SKI combinator calculus

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The SKI combinator calculus is a combinatory logic, a computational system that may be perceived as a reduced version of the untyped lambda calculus. It can be thought of as a computer programming language, though it is not convenient for writing software. Instead, it is important in the mathematical theory of algorithms because it is an extremely simple Turing complete language. It was introduced by Moses Schönfinkel[1] and Haskell Curry.[2]

All operations in lambda calculus can be encoded via abstraction elimination into the SKI calculus as binary trees whose leaves are one of the three symbols S, K, and I (called combinators).

Although the most formal representation of the objects in this system requires binary trees, they are usually represented, for typesetability, as parenthesized expressions, either with all the subtrees parenthesized, or only the right-side children subtrees parenthesized. So, the tree whose left subtree is the tree KS and whose right subtree is the tree SK is usually typed as ((KS)(SK)), or more simply as KS(SK), instead of being fully drawn as a tree (as formality and readability would require). Parenthesizing only the right subtree makes this notation left-associative: ISK means ((IS)K).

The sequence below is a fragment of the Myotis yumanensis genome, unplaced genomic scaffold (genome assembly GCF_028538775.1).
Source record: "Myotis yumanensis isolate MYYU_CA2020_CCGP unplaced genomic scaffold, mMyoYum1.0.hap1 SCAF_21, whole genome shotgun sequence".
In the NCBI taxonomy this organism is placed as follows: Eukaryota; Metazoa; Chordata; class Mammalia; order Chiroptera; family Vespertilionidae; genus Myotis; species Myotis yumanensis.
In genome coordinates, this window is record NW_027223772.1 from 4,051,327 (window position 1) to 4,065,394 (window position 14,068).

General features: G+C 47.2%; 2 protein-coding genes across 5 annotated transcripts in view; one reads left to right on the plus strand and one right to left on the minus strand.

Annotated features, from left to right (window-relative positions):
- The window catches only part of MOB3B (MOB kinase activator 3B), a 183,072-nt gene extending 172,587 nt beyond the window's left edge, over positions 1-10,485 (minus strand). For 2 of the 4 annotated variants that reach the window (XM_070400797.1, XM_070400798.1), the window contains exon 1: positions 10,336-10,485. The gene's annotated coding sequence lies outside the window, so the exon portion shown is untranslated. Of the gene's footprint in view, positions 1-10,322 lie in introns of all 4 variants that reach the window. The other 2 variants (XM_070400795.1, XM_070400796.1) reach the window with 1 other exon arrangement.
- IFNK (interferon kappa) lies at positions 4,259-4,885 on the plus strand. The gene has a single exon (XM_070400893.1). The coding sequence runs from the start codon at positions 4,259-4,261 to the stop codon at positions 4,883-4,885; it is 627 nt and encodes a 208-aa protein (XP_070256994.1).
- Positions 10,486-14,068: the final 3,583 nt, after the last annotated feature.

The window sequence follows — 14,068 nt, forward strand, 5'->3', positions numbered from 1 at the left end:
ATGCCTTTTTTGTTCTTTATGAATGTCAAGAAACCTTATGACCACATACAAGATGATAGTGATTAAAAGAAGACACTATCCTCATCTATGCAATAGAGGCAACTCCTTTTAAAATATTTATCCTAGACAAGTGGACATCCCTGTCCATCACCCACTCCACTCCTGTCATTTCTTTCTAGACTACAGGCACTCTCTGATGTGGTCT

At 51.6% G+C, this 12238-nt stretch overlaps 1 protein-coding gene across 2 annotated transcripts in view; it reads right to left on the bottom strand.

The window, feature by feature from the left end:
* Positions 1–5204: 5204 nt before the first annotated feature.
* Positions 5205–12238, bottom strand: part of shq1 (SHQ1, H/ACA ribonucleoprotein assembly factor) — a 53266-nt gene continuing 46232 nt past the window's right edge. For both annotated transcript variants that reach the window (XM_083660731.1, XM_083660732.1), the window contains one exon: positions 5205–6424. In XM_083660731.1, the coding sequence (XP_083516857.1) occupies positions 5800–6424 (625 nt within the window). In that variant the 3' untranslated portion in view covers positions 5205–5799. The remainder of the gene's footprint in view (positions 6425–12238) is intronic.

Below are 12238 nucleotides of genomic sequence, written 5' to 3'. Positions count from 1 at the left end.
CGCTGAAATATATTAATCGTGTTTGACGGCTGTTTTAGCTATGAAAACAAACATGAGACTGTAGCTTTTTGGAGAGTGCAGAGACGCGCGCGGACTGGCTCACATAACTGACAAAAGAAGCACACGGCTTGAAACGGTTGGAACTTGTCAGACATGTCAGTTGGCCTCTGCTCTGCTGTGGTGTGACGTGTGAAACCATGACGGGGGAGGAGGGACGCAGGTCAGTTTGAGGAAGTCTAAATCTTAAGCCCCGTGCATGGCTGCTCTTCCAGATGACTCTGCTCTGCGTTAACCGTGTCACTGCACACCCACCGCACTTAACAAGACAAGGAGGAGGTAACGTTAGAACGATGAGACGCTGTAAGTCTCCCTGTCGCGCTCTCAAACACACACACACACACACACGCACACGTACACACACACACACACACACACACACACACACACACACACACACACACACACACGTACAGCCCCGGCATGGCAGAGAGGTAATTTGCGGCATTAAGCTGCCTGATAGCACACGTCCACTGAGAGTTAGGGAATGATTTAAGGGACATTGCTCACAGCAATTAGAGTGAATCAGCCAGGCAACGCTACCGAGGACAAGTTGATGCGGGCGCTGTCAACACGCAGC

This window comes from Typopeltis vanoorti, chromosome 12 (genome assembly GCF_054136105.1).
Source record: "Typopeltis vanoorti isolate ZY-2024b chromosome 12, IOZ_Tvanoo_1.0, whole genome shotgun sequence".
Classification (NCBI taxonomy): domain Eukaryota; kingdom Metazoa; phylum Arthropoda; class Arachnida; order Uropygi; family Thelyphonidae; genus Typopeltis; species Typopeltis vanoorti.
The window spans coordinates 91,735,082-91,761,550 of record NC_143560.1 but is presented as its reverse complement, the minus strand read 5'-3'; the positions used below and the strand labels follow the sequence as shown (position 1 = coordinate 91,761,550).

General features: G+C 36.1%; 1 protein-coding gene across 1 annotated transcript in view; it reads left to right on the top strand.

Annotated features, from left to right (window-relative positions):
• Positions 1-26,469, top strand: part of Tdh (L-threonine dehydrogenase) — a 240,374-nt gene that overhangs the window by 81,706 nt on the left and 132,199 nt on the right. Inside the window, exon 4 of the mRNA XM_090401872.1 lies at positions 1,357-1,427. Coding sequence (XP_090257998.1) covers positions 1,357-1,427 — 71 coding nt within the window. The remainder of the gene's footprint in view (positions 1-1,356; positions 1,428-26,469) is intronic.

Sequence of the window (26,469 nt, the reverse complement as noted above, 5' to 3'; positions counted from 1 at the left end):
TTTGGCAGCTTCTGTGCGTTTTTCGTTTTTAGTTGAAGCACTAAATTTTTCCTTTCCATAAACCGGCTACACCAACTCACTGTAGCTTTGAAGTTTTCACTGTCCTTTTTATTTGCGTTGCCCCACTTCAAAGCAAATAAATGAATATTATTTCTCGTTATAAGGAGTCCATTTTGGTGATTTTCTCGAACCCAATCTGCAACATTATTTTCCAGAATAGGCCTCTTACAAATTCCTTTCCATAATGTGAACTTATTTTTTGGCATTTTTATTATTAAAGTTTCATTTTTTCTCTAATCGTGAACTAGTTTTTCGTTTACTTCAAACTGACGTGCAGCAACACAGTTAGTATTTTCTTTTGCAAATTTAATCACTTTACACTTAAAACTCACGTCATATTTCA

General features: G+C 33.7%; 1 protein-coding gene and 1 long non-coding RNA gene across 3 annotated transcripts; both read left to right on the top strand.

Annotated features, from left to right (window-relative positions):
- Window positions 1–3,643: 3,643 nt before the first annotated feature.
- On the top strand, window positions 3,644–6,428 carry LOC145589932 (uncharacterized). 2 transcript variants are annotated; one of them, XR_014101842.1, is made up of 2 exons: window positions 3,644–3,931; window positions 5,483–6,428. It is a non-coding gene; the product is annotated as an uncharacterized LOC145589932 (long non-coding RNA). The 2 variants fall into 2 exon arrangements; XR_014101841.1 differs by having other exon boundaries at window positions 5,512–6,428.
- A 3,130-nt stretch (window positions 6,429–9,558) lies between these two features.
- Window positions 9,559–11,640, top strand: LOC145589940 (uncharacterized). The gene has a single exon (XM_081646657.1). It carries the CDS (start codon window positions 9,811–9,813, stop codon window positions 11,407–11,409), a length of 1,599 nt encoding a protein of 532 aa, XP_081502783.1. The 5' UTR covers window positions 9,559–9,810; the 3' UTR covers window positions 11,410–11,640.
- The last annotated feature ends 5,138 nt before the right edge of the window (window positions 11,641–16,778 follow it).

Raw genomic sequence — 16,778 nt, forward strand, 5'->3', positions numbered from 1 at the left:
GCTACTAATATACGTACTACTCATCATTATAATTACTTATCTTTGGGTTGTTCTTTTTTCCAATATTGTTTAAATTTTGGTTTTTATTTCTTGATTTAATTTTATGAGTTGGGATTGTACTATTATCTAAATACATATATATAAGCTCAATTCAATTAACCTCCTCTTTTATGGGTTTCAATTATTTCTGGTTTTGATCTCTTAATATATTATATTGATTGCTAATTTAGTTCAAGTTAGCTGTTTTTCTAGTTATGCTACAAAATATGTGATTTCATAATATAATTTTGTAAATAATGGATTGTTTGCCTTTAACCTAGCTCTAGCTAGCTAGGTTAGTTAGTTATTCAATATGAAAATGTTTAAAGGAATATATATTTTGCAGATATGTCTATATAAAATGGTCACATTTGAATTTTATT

I is redundant, as it behaves the same as SKK, but is included for convenience.

Informal description[edit]

Informally, and using programming language jargon, a tree (xy) can be thought of as a "function" x applied to an "argument" y. When "evaluated" (i.e., when the function is "applied" to the argument), the tree "returns a value", i.e., transforms into another tree. Of course, all three of the "function", the "argument" and the "value" are either combinators, or binary trees, and if they are binary trees they too may be thought of as functions whenever the need arises.

The evaluation operation is defined as follows:

(x, y, and z represent expressions made from the functions S, K, and I, and set values):

I returns its argument:

Ix = x

K, when applied to any argument x, yields a one-argument constant function Kx, which, when applied to any argument, returns x:

Kxy = x

S is a substitution operator. It takes three arguments and then returns the first argument applied to the third, which is then applied to the result of the second argument applied to the third. More clearly: